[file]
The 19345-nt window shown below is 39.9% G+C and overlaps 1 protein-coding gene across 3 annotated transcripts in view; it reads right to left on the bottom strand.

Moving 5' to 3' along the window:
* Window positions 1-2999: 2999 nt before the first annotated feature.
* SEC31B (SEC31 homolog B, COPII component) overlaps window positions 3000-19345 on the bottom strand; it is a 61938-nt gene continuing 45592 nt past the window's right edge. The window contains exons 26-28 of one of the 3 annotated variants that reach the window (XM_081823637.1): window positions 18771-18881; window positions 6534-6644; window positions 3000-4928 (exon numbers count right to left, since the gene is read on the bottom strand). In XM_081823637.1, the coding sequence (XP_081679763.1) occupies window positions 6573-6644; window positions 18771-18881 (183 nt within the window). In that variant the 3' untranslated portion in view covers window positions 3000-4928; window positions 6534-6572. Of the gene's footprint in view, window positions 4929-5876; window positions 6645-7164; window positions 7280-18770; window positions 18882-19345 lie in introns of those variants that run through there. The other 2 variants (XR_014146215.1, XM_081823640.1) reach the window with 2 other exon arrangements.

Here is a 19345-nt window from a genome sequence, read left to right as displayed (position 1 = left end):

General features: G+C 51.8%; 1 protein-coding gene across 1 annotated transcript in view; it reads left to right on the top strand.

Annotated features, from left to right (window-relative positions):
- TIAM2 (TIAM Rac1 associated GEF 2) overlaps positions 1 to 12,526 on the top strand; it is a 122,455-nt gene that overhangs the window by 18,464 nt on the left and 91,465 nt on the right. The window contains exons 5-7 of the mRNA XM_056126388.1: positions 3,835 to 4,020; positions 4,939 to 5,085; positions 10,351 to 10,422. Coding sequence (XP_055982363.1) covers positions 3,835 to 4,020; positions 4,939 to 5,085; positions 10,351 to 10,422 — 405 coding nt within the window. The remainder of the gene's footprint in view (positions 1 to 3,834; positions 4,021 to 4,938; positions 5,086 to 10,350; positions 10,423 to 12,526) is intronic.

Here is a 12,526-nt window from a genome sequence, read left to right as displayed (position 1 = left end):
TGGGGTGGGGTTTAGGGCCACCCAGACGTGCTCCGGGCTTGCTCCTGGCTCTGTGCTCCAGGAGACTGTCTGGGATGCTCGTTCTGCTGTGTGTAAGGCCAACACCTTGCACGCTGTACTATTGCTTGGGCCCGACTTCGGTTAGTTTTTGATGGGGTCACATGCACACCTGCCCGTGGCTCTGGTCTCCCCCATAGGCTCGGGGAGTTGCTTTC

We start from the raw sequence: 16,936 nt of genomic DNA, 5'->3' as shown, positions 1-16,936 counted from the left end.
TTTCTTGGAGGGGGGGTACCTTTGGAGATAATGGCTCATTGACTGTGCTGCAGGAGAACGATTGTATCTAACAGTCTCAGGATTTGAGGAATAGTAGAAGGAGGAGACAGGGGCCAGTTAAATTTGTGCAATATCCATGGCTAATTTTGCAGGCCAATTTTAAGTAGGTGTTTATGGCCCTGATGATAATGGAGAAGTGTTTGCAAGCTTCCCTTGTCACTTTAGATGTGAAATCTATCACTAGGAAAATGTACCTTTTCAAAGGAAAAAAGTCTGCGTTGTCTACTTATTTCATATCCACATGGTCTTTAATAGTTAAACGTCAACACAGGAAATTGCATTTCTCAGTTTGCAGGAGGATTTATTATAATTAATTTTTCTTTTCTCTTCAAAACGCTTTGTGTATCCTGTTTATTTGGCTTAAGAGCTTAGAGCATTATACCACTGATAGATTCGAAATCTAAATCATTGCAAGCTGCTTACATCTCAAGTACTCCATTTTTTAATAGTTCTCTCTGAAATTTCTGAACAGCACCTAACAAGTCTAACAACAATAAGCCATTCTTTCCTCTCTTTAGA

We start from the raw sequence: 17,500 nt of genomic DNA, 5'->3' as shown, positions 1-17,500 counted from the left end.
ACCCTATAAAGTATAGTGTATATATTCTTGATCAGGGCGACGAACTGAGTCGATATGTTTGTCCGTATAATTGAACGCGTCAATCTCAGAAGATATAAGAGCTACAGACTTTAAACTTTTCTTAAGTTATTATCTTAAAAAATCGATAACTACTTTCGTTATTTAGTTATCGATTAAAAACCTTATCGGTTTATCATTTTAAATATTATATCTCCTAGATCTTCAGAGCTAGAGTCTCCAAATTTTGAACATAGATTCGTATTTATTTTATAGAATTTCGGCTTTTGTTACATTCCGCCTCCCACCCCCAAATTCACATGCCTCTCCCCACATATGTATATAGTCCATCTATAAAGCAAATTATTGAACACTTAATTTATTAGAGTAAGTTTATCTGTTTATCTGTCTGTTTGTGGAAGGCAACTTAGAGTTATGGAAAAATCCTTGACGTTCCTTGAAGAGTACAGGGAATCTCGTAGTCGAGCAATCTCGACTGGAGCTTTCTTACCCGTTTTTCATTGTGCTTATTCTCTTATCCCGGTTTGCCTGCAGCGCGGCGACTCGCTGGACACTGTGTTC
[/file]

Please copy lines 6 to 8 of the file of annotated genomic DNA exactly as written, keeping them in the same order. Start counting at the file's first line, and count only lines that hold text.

General features: G+C 51.8%; 1 protein-coding gene across 1 annotated transcript in view; it reads left to right on the top strand.

Annotated features, from left to right (window-relative positions):
- TIAM2 (TIAM Rac1 associated GEF 2) overlaps positions 1 to 12,526 on the top strand; it is a 122,455-nt gene that overhangs the window by 18,464 nt on the left and 91,465 nt on the right. The window contains exons 5-7 of the mRNA XM_056126388.1: positions 3,835 to 4,020; positions 4,939 to 5,085; positions 10,351 to 10,422. Coding sequence (XP_055982363.1) covers positions 3,835 to 4,020; positions 4,939 to 5,085; positions 10,351 to 10,422 — 405 coding nt within the window. The remainder of the gene's footprint in view (positions 1 to 3,834; positions 4,021 to 4,938; positions 5,086 to 10,350; positions 10,423 to 12,526) is intronic.